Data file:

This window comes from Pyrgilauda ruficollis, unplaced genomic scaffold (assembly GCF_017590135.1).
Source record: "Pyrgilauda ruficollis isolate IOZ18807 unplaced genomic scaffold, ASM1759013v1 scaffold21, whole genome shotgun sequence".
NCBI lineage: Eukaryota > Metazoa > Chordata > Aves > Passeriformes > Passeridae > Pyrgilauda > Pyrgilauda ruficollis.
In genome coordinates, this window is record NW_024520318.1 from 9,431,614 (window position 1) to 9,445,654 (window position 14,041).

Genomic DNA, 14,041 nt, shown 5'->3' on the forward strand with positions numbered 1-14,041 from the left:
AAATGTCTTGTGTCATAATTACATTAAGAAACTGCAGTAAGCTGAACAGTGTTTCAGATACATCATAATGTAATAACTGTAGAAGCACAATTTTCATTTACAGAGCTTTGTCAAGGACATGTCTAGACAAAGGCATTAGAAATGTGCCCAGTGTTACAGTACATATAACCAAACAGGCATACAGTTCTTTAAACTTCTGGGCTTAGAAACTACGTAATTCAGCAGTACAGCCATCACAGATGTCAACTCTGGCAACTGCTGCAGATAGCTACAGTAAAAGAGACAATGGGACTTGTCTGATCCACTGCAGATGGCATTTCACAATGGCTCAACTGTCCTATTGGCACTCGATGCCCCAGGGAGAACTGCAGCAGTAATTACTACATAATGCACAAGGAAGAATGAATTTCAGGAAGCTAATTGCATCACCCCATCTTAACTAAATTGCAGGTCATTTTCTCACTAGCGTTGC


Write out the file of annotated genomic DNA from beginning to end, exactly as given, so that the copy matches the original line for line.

This window comes from Pyrgilauda ruficollis, unplaced genomic scaffold (assembly GCF_017590135.1).
Source record: "Pyrgilauda ruficollis isolate IOZ18807 unplaced genomic scaffold, ASM1759013v1 scaffold21, whole genome shotgun sequence".
NCBI lineage: Eukaryota > Metazoa > Chordata > Aves > Passeriformes > Passeridae > Pyrgilauda > Pyrgilauda ruficollis.
In genome coordinates, this window is record NW_024520318.1 from 9,431,614 (window position 1) to 9,445,654 (window position 14,041).

Genomic DNA, 14,041 nt, shown 5'->3' on the forward strand with positions numbered 1-14,041 from the left:
AAATGTCTTGTGTCATAATTACATTAAGAAACTGCAGTAAGCTGAACAGTGTTTCAGATACATCATAATGTAATAACTGTAGAAGCACAATTTTCATTTACAGAGCTTTGTCAAGGACATGTCTAGACAAAGGCATTAGAAATGTGCCCAGTGTTACAGTACATATAACCAAACAGGCATACAGTTCTTTAAACTTCTGGGCTTAGAAACTACGTAATTCAGCAGTACAGCCATCACAGATGTCAACTCTGGCAACTGCTGCAGATAGCTACAGTAAAAGAGACAATGGGACTTGTCTGATCCACTGCAGATGGCATTTCACAATGGCTCAACTGTCCTATTGGCACTCGATGCCCCAGGGAGAACTGCAGCAGTAATTACTACATAATGCACAAGGAAGAATGAATTTCAGGAAGCTAATTGCATCACCCCATCTTAACTAAATTGCAGGTCATTTTCTCACTAGCGTTGC